Popular Science Monthly/Volume 14/December 1878/Professor Huxley Before the English Copyright Commission
|←Explosions from Combustible Dust||Popular Science Monthly Volume 14 December 1878 (1878)
Professor Huxley Before the English Copyright Commission
Thomas Henry Huxley
CHAIRMAN. Your attention has, no doubt, been called to the copyright question in a practical shape?
Q. Will you kindly give the commission a general outline of the way in which it presents itself to you?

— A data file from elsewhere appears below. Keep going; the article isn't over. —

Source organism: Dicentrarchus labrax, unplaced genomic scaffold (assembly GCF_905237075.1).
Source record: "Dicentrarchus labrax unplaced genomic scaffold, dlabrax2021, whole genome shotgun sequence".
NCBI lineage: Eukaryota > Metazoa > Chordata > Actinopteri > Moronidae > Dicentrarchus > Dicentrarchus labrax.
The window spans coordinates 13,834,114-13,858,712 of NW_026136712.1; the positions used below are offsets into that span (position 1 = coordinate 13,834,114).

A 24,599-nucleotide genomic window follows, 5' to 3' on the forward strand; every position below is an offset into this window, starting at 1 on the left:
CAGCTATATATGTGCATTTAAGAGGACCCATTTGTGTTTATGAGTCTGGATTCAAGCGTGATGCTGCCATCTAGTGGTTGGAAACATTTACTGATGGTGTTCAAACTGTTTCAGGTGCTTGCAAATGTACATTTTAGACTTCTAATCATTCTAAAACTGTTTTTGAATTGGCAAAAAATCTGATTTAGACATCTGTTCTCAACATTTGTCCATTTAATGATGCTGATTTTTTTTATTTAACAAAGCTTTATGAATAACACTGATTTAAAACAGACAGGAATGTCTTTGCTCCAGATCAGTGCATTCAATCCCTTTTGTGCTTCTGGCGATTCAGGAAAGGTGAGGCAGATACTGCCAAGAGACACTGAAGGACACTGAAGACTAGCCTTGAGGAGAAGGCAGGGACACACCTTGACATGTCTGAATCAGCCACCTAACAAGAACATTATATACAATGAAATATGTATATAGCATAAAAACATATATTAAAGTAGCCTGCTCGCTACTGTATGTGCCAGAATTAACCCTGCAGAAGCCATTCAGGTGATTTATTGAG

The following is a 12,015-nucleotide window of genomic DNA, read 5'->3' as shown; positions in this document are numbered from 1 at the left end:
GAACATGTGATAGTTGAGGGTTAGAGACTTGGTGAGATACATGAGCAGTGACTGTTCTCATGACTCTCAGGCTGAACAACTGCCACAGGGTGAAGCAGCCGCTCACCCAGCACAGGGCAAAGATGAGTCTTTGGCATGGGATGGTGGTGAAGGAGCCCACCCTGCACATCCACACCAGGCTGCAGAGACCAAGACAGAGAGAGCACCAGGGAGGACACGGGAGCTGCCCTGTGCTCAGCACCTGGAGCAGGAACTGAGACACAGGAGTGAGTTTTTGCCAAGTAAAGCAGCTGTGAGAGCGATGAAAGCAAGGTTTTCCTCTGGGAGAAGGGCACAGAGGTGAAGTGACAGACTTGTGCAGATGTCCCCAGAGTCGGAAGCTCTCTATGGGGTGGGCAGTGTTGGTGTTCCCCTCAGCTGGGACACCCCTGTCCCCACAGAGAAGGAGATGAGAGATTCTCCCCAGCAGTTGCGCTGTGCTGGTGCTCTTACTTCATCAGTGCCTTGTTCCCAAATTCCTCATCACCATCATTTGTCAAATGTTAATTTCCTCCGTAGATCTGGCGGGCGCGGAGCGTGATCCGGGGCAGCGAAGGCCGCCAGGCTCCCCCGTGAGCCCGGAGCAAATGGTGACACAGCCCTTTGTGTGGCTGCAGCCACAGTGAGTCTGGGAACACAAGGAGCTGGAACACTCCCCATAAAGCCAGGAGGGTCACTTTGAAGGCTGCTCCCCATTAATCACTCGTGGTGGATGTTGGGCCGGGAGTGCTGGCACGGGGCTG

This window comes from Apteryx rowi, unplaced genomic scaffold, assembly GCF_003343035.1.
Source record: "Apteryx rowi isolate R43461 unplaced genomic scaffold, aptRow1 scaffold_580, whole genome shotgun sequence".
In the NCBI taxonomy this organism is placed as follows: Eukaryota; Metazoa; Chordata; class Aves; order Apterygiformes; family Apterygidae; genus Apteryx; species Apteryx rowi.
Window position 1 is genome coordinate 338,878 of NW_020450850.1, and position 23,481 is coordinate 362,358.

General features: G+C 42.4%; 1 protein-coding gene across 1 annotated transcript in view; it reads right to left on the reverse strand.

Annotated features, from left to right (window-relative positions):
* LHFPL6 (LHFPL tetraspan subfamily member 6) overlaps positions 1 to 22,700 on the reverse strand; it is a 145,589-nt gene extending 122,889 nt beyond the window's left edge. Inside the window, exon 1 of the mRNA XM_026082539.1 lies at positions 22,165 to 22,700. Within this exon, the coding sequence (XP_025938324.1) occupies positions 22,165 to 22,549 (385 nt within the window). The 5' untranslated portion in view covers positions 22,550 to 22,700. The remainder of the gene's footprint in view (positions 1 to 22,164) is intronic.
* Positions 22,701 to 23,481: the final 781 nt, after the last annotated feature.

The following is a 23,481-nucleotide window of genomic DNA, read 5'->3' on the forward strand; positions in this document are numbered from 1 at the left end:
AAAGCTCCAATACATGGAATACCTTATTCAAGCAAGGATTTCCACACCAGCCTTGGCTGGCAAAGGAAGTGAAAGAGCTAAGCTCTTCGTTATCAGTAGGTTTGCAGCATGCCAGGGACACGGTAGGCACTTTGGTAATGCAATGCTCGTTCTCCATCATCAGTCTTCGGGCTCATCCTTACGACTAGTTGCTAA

A. It appears to me, in the first place, that, if there be any foundation for property at all, it is as clear in the case of a book as of anything else, a book being the investment of a man's capacity and knowledge, and requiring the sacrifice of a vast amount of his time. Under those circumstances it appears to me that prima facie it has the same right to be protected as any other kind of property. But then, of course, a practical difficulty arises from the fact that a book can be readily copied, and that under those circumstances what evidently amounts to stealing the property of the author cannot very well be brought under the ordinary conditions of theft. I should, however, be glad in the first place to express my belief that, so far as a matter of right is concerned, if there be any foundation for rights of property, the right of an author in a book is as complete, and extends as far, as the right of any person to any property whatever. I think that my view upon the subject will be clear if I take the concrete case of a man who has written a book and who has a certain number of printed copies of it in his printer's or publisher's hands. I presume that there is no doubt whatever that those copies are his property in the strictest sense of the word, and that the law will protect him against any person who proposes to rob him of that property. I have recently met with the argument (and, singularly enough, professing to proceed from the straitest school of free-traders), that the state, or the Legislature acting for it, should, as I understand the argument, regard books as a kind of property to be disposed of mainly for the benefit of the persons who read them, and that the state should take upon itself somewhat the same function as it used formerly to do when it passed sumptuary laws, and should regulate the amount of profit to be derived by the author according to what it considers fair and reasonable. That strikes me as being a reversal of all rules of commercial policy at present recognized. But supposing it to be admitted that that is a right and just thing to do, I do not see why you should not go a step further. If, for example, I had had the good fortune to write such a work as "Hamlet" or the "Principia," it would appear, according to that line of argument, that the state would be justified in seizing all the copies of it, and in disposing of them in such a manner as might be conducive to their distribution, and that mainly on the ground of the great service to the public which those books might render. I do not know whether any one has carried the argument so far as that, but it appears to me to be the legitimate outcome of it. However, an author who has an edition in his publisher's hands has a right, at present, to regard it as his absolute property, to deal with as he pleases, and he has a further right as vender to make any contract which he pleases with any person who proposes to be a purchaser of one of the copies of that book; that is to say, if he chooses to make it a condition of sale that the purchaser shall not copy or multiply by printing the work which the vender sells under certain penalties, I apprehend that the existing law will enable him to recover those penalties from any person who violates that contract. The property being his own, he has a right to make any conditions he pleases with regard to the disposal of it; the person who buys buys on those conditions, and is subject to them. That appears to me to be the natural mode of looking at the trade in books as a branch of commerce which is subject to the ordinary rules of free trade, namely, that a man shall make any contract which he pleases with regard to the disposal of his property. And I look upon the copyright law simply as a means of overcoming the inconvenience which would arise out of that state of things; it would be a very cumbrous process; it would largely interfere with the sale of books, and it would doubtless be very hard to recover the penalties in the case of a breach of contract. So far from copyright law being any favor which the state confers upon the author, any privilege which is granted to him by the state, it seems to me that it is simply a mode of preventing such inconvenience as I have just referred to; so that in my apprehension the application of the word "monopoly" to persons who possess rights under the copyright law is an entire mistake; it is merely a contrivance, arising out of the peculiar nature of book property, to put that property upon the same footing as other kinds of property. I think that that is all I have to say upon the general part of the question.